Tuesday, July 03, 2012

News at Eleven: [Robert] Pinsky has documented his love of jazz

and the saxophone in many of his poems and essays, and his best poems often feel--however carefully planned--like the most exquisitely timed solos. The statement of a theme, followed by a variation; the theme repeated, a fourth higher; then another variation, interwoven with and yet branching off from the underlying pattern; the melody veering into the near stratosphere before pulling back again as the riff returns; a flurry of notes, unexpected and yet seemingly inevitable, signaling the solo's end. Throughout "Impossible to Tell," from The Figured Wheel, the title phrase is used in much the same way a composer would use a primary theme:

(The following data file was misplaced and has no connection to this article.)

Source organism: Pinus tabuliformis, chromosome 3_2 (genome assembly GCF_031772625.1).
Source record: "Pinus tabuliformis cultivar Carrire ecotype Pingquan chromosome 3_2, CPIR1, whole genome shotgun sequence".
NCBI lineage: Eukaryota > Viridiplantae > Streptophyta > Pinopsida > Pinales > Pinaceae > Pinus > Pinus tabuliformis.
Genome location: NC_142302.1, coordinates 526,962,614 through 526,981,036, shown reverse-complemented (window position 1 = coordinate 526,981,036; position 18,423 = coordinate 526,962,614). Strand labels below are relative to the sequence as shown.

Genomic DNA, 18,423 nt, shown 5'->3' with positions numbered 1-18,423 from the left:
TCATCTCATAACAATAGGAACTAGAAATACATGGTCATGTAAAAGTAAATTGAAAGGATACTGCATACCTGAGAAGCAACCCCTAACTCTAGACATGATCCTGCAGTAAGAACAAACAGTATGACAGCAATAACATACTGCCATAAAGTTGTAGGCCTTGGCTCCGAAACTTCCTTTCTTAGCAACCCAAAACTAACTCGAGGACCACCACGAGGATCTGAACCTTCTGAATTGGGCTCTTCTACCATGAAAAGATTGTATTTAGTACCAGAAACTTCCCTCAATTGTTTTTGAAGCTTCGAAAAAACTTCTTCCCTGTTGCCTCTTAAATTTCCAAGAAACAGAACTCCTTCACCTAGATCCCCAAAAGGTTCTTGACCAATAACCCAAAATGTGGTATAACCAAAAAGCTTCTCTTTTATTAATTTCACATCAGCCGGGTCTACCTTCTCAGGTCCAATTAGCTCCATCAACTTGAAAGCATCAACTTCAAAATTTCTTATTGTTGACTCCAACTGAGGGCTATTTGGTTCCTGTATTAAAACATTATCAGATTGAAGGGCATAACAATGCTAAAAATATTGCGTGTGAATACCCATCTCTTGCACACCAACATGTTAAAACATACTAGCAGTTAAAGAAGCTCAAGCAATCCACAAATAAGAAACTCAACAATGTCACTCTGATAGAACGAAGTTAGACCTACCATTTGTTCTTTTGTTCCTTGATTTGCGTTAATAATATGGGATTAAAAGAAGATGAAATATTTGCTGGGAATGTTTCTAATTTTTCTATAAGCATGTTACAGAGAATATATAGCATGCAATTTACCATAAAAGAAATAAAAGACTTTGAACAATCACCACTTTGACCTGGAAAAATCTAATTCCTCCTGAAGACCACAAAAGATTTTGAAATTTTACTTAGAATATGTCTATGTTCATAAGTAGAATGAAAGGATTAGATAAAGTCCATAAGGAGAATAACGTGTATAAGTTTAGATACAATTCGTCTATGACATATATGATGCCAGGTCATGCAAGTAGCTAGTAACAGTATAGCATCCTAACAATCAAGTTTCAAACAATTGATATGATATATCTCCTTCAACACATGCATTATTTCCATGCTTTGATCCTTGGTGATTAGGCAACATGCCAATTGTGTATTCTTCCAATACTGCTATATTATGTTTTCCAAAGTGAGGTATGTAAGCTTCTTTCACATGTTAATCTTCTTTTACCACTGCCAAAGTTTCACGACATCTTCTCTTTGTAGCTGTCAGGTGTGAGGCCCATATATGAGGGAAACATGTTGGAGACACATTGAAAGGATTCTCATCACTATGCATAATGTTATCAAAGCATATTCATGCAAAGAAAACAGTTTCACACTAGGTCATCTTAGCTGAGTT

from The Nation: Impossible to Tell: On Robert Pinsky


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